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A bright FIT-PNA hybridization probe for the hybridization state specific analysis of a C → U RNA edit via FRET in a binary system

Authors

  • G.M. Fang
  • J. Chamiolo
  • S. Kankowski
  • F. Hövelmann
  • D. Friedrich
  • A. Löwer
  • J.C. Meier
  • O. Seitz

Journal

  • Chemical Science

Citation

  • Chem Sci 9 (21): 4794-4800

Abstract

  • Oligonucleotide probes that show enhanced fluorescence upon nucleic acid hybridization enable the detection and visualization of specific mRNA molecules, in vitro and in cellulo. A challenging problem is the analysis of single nucleotide alterations that occur, for example, when cellular mRNA is subject to C → U editing. Given the length required for uniqueness of the targeted segment, the commonly used probes do not provide the level of sequence specificity needed to discriminate single base mismatched hybridization. Herein we introduce a binary probe system based on fluorescence resonance energy transfer (FRET) that distinguishes three possible states i.e. (i) absence of target, (ii) presence of edited (matched) and (iii) unedited (single base mismatched) target. To address the shortcomings of read-out via FRET, we designed donor probes that avoid bleed through into the acceptor channel and nevertheless provide a high intensity of FRET signaling. We show the combined use of thiazole orange (TO) and an oxazolopyridine analogue (JO), linked as base surrogates in modified PNA FIT-probes that serve as FRET donor for a second, near-infrared (NIR)-labeled strand. In absence of target, donor emission is low and FRET cannot occur in lieu of the lacking co-alignment of probes. Hybridization of the TO/JO-PNA FIT-probe with the (unedited RNA) target leads to high brightness of emission at 540 nm. Co-alignment of the NIR-acceptor strand ensues from recognition of edited RNA inducing emission at 690 nm. We show imaging of mRNA in fixed and live cells and discuss the homogeneous detection and intracellular imaging of a single nucleotide mRNA edit used by nature to post-transcriptionally modify the function of the Glycine Receptor (GlyR).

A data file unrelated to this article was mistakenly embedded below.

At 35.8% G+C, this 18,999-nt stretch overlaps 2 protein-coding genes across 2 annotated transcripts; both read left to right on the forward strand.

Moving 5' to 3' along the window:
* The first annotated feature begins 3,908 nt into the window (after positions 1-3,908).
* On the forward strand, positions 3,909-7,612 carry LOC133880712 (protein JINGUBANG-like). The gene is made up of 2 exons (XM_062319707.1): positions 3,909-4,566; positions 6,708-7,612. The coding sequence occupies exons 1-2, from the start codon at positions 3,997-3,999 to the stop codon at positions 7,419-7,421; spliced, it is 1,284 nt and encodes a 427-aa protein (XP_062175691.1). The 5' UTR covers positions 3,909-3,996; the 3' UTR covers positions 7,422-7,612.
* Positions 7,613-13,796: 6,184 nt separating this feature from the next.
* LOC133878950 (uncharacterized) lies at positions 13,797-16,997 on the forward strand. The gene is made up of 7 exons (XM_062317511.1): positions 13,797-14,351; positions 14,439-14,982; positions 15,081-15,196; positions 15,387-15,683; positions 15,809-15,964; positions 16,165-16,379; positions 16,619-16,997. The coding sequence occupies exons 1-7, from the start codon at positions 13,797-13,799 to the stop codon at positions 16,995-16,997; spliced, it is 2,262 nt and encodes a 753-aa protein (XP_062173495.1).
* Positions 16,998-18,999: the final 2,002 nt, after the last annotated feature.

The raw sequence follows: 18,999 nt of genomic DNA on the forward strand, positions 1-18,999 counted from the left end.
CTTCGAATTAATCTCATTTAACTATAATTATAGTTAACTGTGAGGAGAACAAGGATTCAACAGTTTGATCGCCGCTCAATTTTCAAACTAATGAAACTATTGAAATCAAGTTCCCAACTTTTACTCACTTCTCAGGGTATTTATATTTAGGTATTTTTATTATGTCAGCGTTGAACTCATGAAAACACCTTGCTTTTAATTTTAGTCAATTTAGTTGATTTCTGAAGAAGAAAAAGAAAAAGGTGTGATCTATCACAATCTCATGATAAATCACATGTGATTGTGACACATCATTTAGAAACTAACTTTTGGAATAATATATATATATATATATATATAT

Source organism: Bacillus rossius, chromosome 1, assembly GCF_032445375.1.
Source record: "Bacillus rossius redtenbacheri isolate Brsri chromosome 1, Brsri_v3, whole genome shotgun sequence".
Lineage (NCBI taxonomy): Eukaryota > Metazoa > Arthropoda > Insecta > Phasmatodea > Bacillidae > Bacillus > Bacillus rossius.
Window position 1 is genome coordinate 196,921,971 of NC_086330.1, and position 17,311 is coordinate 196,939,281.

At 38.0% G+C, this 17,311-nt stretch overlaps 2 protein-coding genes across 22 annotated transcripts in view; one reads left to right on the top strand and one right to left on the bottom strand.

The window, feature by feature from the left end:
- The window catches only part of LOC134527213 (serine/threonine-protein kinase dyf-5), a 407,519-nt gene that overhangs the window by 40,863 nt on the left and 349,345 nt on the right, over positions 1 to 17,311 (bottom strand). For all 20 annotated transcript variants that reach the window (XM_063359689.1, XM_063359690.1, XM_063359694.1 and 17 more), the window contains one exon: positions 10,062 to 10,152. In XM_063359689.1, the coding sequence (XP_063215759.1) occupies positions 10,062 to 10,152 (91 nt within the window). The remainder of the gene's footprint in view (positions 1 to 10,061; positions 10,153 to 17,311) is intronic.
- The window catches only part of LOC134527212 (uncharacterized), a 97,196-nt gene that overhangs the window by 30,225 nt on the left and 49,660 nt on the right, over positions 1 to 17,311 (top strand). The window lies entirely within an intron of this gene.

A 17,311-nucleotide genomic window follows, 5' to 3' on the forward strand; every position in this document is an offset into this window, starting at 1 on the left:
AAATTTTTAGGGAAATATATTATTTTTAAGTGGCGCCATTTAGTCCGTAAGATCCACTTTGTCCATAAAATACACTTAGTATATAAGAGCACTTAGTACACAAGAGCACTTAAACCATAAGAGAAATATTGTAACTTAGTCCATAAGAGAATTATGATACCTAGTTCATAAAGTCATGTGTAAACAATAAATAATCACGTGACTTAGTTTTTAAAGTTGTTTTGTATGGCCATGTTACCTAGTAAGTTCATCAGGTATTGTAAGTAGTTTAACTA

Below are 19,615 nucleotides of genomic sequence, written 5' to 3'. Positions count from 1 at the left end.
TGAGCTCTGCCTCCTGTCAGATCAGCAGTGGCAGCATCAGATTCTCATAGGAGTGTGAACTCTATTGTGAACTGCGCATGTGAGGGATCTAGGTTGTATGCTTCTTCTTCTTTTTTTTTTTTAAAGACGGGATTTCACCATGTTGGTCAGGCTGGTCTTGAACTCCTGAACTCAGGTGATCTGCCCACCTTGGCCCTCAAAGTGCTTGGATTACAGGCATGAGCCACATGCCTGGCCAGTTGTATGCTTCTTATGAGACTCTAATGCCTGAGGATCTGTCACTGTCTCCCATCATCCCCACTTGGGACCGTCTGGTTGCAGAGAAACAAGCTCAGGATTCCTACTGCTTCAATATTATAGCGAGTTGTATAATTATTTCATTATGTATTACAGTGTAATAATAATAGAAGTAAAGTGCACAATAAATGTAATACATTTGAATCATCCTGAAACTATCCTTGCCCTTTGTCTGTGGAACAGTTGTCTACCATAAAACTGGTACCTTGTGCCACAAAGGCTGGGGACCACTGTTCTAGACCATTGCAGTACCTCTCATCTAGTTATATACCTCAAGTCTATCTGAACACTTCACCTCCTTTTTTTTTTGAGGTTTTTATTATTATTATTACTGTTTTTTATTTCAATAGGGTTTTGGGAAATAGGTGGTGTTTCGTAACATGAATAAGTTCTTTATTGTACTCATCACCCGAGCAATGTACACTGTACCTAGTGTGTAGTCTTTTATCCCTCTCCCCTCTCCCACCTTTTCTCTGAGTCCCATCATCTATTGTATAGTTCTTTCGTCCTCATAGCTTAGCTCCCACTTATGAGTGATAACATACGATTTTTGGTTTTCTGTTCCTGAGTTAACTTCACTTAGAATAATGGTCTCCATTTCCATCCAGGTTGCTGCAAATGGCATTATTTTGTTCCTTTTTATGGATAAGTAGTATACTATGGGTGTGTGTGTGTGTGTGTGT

DOI

doi:10.1039/C8SC00457A